What do you do when you’re getting married in two weeks? Leave the wedding planning behind and climb limestone tufa with your closest friends in Greece. That’s what.
For some time, I’d heard from a bunch of fellow climbers how incredible the sport climbing is in Kalymnos. So finally, after seeing the pictures of crags set against the backdrop of the Medeterranian Sea and listening to story after story, my friends and I decided that we had to try it out for ourselves, so off we went. The wedding would be there when I got back.
Situated in the southeast Aegean Sea, Kalymnos is a Greek island just over 100 km². The island is part of the Dodecanese and is seemingly just a stone’s throw from Turkey, depending on the map. Kalymnos boasts a rich history of sponge diving, and more recently, world-class sport climbing with a host of recently developed well-bolted climbs. It’s flanked by Telendos to the west, a small island that broke away after a large earthquake in 550 AD — coincidentally, if you’re in the mood for island hopping, Telendos is becoming an area of active development with adventurous multi-pitches.
Pros and Cons of Climbing in Kalymnos
How do I get to Kalymnos?
Depending on where you’re coming from, getting to Kalymnos involves multiple modes of transportation, including planes, ferries and automobiles. If you’re traveling via Athens, you can fly directly to Kalymnos. Another option is to take the ferry but it’s a nine to 14-hour journey. Your call. My friends and I opted to fly to Kos, an island just south of Kalymnos, and from the Kos International Airport, we took a short taxi ride to the nearby port, Mastichari.
The ferry to Kalymnos doesn’t leave until the last flight has arrived at the airport, which can be a blessing or a curse, depending on how early you arrive. The ride was a short and sweet hour and a half, dropping us off in Pothia, on Kalymnos. From Pothia, there are buses and taxis that will take you to Masouri, where the climbing is, which is roughly a 20-30 minute drive away on steep, winding roads. Be sure to check the return ferry schedules ahead of time — we learned there was limited service on weekends.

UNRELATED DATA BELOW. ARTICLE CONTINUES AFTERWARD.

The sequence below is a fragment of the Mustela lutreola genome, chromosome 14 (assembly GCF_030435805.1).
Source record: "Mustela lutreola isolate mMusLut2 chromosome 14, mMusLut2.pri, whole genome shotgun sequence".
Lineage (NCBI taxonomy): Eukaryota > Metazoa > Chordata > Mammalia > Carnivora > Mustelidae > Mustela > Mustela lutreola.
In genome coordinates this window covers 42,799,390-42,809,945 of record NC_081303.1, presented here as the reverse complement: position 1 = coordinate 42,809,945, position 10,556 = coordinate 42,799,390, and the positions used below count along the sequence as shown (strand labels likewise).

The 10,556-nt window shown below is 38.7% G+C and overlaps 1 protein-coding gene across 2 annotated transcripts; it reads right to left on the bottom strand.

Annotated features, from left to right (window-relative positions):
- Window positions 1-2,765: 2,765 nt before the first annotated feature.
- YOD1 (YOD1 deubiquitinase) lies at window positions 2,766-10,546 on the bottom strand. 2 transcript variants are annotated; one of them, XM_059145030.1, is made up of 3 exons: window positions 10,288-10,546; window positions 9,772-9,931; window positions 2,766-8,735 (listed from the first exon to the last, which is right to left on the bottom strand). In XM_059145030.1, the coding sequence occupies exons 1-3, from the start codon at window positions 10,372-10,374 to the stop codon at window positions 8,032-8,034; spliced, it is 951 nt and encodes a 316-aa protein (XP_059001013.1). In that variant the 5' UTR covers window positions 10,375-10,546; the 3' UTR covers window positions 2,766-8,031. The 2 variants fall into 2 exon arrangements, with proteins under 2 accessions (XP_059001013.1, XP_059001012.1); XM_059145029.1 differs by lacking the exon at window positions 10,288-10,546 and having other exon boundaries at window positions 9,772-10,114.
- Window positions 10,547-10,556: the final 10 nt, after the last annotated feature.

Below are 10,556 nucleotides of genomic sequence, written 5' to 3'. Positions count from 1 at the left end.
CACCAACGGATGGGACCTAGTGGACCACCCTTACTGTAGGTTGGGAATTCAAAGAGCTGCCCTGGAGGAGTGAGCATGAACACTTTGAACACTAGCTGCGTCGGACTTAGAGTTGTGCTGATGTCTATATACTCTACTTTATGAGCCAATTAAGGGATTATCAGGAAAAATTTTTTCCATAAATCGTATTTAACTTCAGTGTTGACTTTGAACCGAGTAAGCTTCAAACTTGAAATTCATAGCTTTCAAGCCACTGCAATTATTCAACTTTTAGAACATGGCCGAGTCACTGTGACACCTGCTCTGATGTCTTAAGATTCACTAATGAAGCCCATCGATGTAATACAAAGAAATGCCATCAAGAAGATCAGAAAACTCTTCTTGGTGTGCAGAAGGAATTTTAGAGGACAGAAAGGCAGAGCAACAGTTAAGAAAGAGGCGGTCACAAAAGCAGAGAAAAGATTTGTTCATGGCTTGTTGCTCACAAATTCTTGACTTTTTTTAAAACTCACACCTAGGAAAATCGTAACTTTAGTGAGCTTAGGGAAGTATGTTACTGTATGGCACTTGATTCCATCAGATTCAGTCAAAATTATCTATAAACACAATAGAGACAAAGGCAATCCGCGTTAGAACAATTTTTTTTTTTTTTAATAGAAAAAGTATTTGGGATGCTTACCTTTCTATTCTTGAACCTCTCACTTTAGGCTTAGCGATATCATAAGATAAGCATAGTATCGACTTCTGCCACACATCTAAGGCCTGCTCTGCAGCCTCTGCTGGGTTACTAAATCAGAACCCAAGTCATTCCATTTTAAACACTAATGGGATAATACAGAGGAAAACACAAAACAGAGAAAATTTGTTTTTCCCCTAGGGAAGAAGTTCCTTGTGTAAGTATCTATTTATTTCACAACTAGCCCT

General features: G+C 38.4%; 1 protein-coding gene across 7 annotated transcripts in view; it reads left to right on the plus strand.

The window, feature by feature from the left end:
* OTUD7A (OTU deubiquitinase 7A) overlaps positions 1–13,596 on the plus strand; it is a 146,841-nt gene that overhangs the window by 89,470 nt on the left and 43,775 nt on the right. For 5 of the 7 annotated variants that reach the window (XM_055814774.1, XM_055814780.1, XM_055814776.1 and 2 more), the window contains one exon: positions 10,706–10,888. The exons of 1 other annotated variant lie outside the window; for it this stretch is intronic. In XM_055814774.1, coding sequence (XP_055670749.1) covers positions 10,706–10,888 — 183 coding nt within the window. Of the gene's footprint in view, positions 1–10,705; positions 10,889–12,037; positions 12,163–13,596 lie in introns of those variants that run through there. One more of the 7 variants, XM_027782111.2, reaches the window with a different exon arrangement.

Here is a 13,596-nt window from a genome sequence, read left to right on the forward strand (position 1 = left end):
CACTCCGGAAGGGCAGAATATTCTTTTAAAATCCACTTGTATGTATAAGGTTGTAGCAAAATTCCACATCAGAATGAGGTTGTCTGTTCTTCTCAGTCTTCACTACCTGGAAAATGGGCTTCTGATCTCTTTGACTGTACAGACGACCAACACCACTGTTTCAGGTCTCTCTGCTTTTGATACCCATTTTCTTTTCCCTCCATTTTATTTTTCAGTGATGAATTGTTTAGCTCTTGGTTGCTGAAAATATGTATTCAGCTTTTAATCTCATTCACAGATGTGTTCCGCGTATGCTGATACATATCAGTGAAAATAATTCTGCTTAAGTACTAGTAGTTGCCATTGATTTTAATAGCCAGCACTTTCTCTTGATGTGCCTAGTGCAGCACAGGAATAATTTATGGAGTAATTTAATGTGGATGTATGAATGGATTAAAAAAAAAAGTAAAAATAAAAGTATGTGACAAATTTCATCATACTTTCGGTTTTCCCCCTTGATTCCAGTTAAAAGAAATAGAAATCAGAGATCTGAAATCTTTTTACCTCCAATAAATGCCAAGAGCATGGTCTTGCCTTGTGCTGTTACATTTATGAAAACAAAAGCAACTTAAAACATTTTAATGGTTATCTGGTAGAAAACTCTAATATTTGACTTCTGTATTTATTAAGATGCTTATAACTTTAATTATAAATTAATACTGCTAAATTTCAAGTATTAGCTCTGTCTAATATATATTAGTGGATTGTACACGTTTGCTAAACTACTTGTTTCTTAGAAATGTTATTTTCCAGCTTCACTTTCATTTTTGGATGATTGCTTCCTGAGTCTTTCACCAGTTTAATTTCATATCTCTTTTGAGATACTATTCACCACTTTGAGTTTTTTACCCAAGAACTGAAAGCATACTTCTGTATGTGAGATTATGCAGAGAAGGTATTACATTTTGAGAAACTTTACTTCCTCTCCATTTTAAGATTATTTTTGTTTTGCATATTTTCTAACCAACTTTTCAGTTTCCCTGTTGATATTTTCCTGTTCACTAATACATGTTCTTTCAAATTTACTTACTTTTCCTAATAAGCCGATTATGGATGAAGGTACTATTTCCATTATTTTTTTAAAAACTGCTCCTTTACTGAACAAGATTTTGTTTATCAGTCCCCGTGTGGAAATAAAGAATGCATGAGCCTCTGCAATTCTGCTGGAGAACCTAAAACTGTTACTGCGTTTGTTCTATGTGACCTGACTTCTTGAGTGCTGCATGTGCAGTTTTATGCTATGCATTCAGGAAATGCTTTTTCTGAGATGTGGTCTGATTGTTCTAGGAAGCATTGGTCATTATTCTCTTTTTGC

Where to stay in Kalymnos
Like most other climbers, we stayed in Masouri. The four of us rented a larger flat on the hillside above the town, the Sdregas Flats. Our apartment had the usual amenities, and, more importantly, there was a patio on which we enjoyed many a glass of wine while taking in incredible views of Telendos below.
After some of our group left early, we wanted to change lodgings and chanced upon Villa Myrtia, a traditional Greek home complete with a courtyard. We stayed in a blue-shuttered studio apartment just a short walk to the beach. Other recommendations we had heard from friends included Elena Village and Hotel Philoxenia, which are a bit pricier but have the added advantage of having the Grande Grotta just steps away. Location, location, location.
Getting around the island
There are abundant car and scooter rentals on the island, and to play it safe, make sure you have an international driver’s license and a motorcycle license. The roads are narrow and windy, and nearly all rental agencies also include helmet rentals.
For those North American visitors, keep in mind that all of the car rentals have manual transmissions, and cost roughly $30/day. When my three friends and I travelled together, we rented a car, and then later opted for a scooter when there were just the two of us. With that said, we got a brand-new scooter rental across the street from Villa Myrtia at Margaritis Automoto.
The Best Places to Climb in Kalymnos
Not only the choice location for rock climbing in Greece, but also one of the best places to sport climb in the world, the better question is, where not to climb in Kalymnos? With well-bolted crags and a wide variety of grades, the climbing in Kalymnos is accessible for climbers of all abilities. Even though we climbed nearly every day of our trip, we weren’t able to visit all of the crags we had outlined. 27Crags has a comprehensive Kalymnos climbing map if you’d like to get yourself acquainted with the routes before planning your visit. If you’re looking to make the most of your time on the island, hiring a Kalymnos climbing guide is an option worth considering.